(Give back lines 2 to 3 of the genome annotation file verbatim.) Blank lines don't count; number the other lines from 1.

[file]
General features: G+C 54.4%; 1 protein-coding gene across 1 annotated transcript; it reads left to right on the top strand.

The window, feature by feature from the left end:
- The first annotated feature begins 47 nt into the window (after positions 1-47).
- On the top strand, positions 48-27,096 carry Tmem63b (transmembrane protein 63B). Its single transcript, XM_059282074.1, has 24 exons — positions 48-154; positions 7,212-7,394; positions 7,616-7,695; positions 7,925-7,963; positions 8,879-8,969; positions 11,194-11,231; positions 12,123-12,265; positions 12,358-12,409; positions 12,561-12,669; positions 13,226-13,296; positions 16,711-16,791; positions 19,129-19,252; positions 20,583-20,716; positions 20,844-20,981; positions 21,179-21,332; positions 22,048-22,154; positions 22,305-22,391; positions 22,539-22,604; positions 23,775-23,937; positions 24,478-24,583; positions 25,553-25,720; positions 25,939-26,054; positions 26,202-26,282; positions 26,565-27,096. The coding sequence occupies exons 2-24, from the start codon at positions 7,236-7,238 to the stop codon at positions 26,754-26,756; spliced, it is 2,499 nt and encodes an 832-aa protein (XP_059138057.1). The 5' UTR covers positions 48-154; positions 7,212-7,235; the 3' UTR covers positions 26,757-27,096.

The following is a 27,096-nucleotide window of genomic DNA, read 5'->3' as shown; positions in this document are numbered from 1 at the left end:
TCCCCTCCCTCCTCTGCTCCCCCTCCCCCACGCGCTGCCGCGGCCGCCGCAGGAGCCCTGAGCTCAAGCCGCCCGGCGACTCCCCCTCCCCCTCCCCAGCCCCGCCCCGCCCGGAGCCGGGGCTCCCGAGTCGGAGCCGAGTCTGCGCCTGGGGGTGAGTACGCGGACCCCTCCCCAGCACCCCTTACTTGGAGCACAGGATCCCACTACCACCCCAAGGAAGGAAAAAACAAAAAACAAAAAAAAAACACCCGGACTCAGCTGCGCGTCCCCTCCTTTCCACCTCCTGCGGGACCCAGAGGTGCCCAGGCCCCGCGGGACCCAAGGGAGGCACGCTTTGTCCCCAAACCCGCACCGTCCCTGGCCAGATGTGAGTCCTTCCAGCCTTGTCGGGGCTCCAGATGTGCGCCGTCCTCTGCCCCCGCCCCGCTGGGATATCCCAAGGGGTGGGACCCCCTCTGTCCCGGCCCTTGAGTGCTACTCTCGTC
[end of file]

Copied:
The window, feature by feature from the left end:
- The first annotated feature begins 47 nt into the window (after positions 1-47).